Everything's getting connected around us. Computers. Smart mobile computing devices. Embedded systems. Documents. People. Creatures. Pets. Even ideas. Everything now has the possibility of being a node on the network, able to publish and to subscribe. Everything.
Before this decade is out, there's talk of 50 billion connected things. The Internet of Everything. At one time, this figure seemed fanciful. Now, if anything, it looks conservative. Of that 50 billion, human beings are going to be in a minority, even allowing for multiple devices per person.
So it's not surprising that the age-old question of being 'controlled by technology' raises its head. Some human beings have this penchant for 'Exit, followed by a bugbear', I suppose.
Everything's getting connected around us. Everything now has the possibility of being a node on the network, able to publish and to subscribe. (Man using a smartphone, via Shutterstock)
It may be what technology wants. But it's not going to happen. Not in 2014, not for a considerable time.
Not until we find a way of taking a machine to court, using it, winning, and getting paid by the machine. There's the rub.
We've had the internet. We've had the Internet of Things, we've had the Internet of Everything. As Marc Benioff memorably stated at salesforce.com's annual customer, partner and developer conference Dreamforce last November, we are now in the era of the Internet of Customers.
Behind every device, there is a customer. Behind every tweet, there is a customer. Every like, every comment, every rating, every review, every purchase, every sale: There is always a customer. After all, people buy from people and sell to people. That's been the case since people learnt to trade with each other, and it's unlikely to change.
In the main, we use technology to help us make decisions, and not to make the decisions per se. And if you don't make the decision and you can't be sued, then you're not in control.
Most of the time, we don't actually let technology make decisions, but to present us with information upon which decisions can be taken. In so doing, we may ask of technology that our process of making decisions is simplified: Crunching numbers, presenting them in consumable, comprehensive ways, making them easy to find and use.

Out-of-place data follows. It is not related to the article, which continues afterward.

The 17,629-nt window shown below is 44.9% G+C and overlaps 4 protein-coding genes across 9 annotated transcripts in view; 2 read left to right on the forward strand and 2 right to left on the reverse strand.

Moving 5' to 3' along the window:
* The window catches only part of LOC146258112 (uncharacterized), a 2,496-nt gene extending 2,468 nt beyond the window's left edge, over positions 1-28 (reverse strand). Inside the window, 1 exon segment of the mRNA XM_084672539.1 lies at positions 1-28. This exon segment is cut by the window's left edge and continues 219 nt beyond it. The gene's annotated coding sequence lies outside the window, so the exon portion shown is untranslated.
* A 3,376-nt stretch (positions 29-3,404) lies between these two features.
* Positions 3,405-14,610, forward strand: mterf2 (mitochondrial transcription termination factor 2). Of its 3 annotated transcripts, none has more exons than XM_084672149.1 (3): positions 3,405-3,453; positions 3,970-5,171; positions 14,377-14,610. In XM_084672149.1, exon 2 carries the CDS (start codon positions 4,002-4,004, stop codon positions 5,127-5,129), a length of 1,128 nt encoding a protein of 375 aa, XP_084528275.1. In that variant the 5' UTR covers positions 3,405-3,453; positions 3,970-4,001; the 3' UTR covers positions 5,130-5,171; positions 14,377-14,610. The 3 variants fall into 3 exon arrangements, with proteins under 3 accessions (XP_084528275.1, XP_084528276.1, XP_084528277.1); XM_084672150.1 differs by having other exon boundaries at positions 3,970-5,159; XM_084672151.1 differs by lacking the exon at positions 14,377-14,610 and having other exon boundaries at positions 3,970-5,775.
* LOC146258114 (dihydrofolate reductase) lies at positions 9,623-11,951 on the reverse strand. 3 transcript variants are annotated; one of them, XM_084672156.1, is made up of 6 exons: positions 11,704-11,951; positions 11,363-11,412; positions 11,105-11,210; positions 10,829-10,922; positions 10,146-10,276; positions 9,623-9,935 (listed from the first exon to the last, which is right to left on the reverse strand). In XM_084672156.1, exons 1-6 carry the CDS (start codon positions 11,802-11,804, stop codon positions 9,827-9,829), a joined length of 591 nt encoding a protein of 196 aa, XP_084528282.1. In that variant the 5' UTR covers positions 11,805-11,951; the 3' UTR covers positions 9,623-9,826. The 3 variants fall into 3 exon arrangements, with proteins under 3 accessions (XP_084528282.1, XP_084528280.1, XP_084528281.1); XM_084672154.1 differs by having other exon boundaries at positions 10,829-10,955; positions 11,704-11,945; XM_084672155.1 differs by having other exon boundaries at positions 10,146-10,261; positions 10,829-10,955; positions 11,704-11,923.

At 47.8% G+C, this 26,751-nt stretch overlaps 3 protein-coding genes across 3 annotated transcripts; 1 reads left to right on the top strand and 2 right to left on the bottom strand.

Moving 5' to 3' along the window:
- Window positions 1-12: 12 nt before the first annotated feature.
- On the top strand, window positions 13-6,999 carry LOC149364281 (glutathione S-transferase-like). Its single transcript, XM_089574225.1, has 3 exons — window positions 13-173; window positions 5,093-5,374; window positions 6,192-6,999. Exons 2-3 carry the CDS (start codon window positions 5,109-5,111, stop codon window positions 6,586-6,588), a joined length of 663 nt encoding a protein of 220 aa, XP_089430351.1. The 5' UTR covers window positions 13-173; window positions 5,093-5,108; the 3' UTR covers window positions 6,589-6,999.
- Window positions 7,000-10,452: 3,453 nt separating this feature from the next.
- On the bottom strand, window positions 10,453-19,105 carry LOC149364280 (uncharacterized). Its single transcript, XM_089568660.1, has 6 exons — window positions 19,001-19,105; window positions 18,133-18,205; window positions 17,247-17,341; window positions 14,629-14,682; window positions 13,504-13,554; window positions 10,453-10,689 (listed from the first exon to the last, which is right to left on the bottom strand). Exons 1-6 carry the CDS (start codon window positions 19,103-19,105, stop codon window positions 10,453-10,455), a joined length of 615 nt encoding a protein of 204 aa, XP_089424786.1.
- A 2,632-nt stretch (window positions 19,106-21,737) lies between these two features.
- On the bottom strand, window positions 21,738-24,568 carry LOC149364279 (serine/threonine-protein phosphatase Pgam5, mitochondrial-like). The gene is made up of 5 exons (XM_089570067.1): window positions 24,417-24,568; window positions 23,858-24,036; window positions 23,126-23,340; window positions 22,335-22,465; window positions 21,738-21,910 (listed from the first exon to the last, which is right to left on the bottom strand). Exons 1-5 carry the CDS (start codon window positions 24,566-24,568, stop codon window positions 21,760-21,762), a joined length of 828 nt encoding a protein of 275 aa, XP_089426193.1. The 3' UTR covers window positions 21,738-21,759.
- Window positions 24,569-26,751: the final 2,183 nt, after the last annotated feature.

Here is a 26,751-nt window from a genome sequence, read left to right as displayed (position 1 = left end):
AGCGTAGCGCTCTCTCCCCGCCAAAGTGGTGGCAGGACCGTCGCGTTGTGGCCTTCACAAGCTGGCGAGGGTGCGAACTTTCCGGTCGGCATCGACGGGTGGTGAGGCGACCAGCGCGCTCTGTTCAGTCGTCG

Providing answers to questions that inform us, that provide us with more information.
When I was at school in Calcutta, we had odd notions of what the developed world looked like. For example, we used to joke that a deprived foreign schoolboy was one who couldn't afford new batteries for his calculator. Fast forward to today, when some people think that happiness has two principal measures: A full signal and a full battery.
In some way, we were being serious about calculators. I think I must have been part of the last generation at school to learn to use slide rules, something that faded out by the time I left school in 1975. But other mind-numbing jobs had not yet been outsourced to technology. We had physical paper-based tables for many things, particularly for trigonometry and for logarithms. I've watched my three children grow up over the years, and I've never seen any of them carrying around tables of logarithms.
Outsourcing mundane jobs to technology (and not just information technology) makes sense. As Kevin Kelly pointed out, it helps us evolve. There is a school of thought that suggests man's sentience is directly related to our conquest of fire: That we put the 'technology' of fire to work for us, used it to break down and simplify our food intake, allowed us to build external stomachs as a result, and thereby make our physical stomachs smaller and our brains bigger over time.
Labour-saving devices (I'm tempted to spell that 'labor' but I shall resist that temptation) make sense, and in no way have us ceding control.
Sometimes we can have the illusion that technology is in control of something. Like when your bank manager says he can't give you the overdraft you want, because the system says no. All that means is that the discretionary power to make the decision has even been taken away from the person who says that to you; nothing more and nothing less. The decision in contexts such as these has been codified by someone, and then carried out by the 'system': It didn't take the decision, all it did was enforce a set of rules it was instructed to enforce.
Decision-support systems by their very nature are not decision-making systems, so the question of being in control doesn't arise.
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